The nice thing about soup, aside from the fact that it's warm and cozy and just about all I want to eat during the winter, is that you can make the dish with pretty much anything. Soup is what I often whip up between grocery trips, when the only things my pantry has left to give are a few cans of beans and a rogue packet of dehydrated broth.
The next time you're running low on ingredients but can't make it to the store to buy groceries, try throwing together a soup instead. With a little knowledge about the types of pantry staples you can and should use, you'll find that you too can make a delicious soup practically out of thin air.
To get you started, I've compiled all the information I think you need to know about making delicious and satisfying soup with pantry staples, based on what I've learned from years of doing it myself, plus a handful of tips from experts. Here are seven steps to follow for a successful DIY soup:
1. Decide on the base liquid.
Contrary to popular belief, you don't need to have broth or stock on hand to make soup. Though soup is admittedly mostly liquid, you don't need to use a stock or broth. If you rely on flavor-packed dried ingredients, like bay leaves and whole peppercorns, plus the right kind of fat and acid sources (more on that in a bit), water can become a perfectly suitable base.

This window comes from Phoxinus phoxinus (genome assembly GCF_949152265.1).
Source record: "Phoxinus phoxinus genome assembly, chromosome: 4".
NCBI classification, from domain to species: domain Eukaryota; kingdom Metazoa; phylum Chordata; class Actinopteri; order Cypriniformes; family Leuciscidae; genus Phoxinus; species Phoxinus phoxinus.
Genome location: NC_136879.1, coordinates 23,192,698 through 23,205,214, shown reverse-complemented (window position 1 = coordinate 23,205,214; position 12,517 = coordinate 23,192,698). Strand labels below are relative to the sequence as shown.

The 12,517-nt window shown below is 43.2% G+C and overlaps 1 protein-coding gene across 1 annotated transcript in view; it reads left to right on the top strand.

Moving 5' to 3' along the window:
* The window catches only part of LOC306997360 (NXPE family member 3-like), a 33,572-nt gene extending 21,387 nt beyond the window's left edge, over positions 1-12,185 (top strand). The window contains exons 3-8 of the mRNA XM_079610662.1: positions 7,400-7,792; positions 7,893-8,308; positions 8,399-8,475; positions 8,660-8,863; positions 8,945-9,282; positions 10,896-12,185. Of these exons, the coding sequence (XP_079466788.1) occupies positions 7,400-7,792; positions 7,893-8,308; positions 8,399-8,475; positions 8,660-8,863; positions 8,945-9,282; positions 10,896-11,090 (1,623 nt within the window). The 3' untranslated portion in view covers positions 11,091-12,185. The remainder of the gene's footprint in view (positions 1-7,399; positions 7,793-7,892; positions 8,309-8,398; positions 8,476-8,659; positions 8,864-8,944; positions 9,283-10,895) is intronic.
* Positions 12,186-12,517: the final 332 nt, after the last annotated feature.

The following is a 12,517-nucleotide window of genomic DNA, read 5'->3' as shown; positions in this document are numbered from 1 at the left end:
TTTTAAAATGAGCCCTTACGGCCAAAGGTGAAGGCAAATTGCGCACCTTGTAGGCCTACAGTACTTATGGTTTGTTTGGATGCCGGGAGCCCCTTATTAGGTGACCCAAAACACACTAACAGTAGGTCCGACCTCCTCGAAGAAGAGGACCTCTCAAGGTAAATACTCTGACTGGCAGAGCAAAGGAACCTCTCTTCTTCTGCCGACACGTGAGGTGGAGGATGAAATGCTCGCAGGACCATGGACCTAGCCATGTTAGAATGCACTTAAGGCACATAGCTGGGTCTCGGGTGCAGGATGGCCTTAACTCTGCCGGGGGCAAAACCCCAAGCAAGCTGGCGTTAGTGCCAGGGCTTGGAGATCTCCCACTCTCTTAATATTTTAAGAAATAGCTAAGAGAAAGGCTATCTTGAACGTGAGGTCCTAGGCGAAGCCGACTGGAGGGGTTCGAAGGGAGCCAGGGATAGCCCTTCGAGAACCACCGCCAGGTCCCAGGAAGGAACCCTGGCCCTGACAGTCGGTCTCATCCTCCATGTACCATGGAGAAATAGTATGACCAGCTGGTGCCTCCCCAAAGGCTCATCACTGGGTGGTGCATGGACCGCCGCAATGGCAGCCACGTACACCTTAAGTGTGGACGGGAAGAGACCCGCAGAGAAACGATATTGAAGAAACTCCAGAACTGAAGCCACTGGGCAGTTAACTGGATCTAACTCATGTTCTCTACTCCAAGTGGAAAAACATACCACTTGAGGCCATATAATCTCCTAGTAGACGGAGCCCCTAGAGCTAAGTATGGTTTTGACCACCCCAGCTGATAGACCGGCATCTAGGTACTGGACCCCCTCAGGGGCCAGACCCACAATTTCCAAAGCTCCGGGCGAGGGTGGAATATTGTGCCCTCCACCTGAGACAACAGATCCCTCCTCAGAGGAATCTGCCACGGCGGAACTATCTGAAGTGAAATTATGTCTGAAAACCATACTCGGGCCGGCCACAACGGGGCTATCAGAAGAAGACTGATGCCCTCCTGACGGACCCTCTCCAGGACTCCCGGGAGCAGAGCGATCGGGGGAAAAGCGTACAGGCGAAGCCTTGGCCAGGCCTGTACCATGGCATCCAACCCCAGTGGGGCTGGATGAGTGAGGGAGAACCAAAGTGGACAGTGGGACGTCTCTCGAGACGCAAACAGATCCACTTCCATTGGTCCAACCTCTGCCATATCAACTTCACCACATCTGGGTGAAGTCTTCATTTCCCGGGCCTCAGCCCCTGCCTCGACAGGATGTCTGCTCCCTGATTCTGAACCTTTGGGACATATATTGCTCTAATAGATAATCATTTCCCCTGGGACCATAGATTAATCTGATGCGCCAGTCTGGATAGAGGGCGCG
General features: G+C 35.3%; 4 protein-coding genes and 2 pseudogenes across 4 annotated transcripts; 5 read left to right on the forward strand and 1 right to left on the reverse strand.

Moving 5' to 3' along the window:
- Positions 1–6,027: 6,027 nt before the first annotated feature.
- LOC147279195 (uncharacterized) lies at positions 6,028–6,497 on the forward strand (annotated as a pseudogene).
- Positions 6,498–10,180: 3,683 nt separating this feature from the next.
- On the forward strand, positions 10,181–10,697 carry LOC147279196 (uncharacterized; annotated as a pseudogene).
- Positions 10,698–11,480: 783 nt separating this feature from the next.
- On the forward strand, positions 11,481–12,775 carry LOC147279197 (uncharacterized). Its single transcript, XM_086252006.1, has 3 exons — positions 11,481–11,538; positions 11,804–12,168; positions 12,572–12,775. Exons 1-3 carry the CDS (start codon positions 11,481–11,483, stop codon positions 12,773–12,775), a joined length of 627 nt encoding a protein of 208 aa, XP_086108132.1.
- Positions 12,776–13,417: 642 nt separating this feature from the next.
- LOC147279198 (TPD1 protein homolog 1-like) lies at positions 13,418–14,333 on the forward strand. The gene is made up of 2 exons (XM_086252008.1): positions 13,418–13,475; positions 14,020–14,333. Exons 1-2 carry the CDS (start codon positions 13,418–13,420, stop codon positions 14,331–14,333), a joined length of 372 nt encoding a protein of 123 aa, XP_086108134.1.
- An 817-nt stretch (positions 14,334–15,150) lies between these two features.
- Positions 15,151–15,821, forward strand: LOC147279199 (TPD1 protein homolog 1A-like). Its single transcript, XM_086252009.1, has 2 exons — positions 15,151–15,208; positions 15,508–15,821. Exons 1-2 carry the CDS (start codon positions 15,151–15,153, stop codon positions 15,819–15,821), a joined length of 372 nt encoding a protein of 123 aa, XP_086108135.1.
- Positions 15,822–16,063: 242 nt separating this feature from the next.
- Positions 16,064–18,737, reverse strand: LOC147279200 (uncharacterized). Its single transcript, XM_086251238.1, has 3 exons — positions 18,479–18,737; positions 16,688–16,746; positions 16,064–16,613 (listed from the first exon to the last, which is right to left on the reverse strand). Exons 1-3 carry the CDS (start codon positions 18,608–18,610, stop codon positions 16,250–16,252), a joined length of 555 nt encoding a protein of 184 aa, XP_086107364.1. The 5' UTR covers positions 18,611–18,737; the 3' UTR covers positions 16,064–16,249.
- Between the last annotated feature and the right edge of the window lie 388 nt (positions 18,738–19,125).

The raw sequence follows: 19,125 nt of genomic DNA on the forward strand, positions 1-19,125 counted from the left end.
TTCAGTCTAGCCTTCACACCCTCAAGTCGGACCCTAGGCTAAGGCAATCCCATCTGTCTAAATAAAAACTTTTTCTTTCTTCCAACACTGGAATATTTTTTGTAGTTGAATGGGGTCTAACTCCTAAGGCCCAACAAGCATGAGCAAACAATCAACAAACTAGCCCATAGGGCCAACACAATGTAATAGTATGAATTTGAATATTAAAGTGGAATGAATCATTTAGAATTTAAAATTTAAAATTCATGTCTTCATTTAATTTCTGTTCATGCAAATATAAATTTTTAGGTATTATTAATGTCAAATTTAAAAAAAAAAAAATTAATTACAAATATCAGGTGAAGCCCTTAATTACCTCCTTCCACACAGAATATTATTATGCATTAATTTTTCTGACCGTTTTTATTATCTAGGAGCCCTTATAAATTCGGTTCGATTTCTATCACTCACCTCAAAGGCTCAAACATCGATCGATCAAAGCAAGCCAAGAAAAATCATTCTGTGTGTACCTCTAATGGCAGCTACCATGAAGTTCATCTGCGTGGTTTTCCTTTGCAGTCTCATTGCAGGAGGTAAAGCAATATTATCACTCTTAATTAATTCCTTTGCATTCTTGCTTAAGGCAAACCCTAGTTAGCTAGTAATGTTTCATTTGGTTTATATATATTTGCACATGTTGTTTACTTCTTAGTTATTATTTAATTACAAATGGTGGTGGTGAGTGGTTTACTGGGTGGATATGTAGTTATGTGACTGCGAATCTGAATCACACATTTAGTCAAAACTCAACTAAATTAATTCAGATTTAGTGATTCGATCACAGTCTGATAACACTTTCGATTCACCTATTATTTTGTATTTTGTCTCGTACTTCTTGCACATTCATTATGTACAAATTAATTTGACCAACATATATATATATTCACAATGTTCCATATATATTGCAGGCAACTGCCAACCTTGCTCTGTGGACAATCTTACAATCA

You can also make a quickie veggie broth with whatever veggies you happen to have in your crisper drawer. Stew loose carrots, celery, and/or onions in water with whole peppercorns, sprigs of herbs, and salt for 30 minutes over a medium heat, pour everything through a sieve or colander to separate the liquid from the whole ingredients, then use it right away or freeze it and save it for a rainy day.
In general, whether you end up using store-bought or homemade broth (or water) you'll need about six cups of liquid for every 14 ounces of protein you include, Amy Gorin, M.S., R.D.N., owner of Amy Gorin Nutrition in the New York City area, tells SELF. But if you want to use more or less, she says you totally can. “The beauty of soup is that it’s really so versatile,” she explains, “so these recommendations certainly aren’t set in stone.” In many cases, you can actually add a bit more water or broth to fix a soup, say if you accidentally added too much salt. Think of water as your cooking eraser—a quick way to dilute a little mistake.
2. If you're using meat, cook that and set it aside.
If you're working with uncooked meat, you'll also want to be sure to precook it for a bit on the stove. It doesn't need to cook all the way through (because it will continue to cook in the hot liquid later) but you should definitely get a nice sear on all of its sides first, because that will add a richer, caramelized flavor to your soup. In most cases, you'll want to cook the meat before you cook anything else, transfer it to a plate, and skim any excess fat that it leaves behind in the pot. (You'll transfer the meat back to the pot when you add the liquid source.)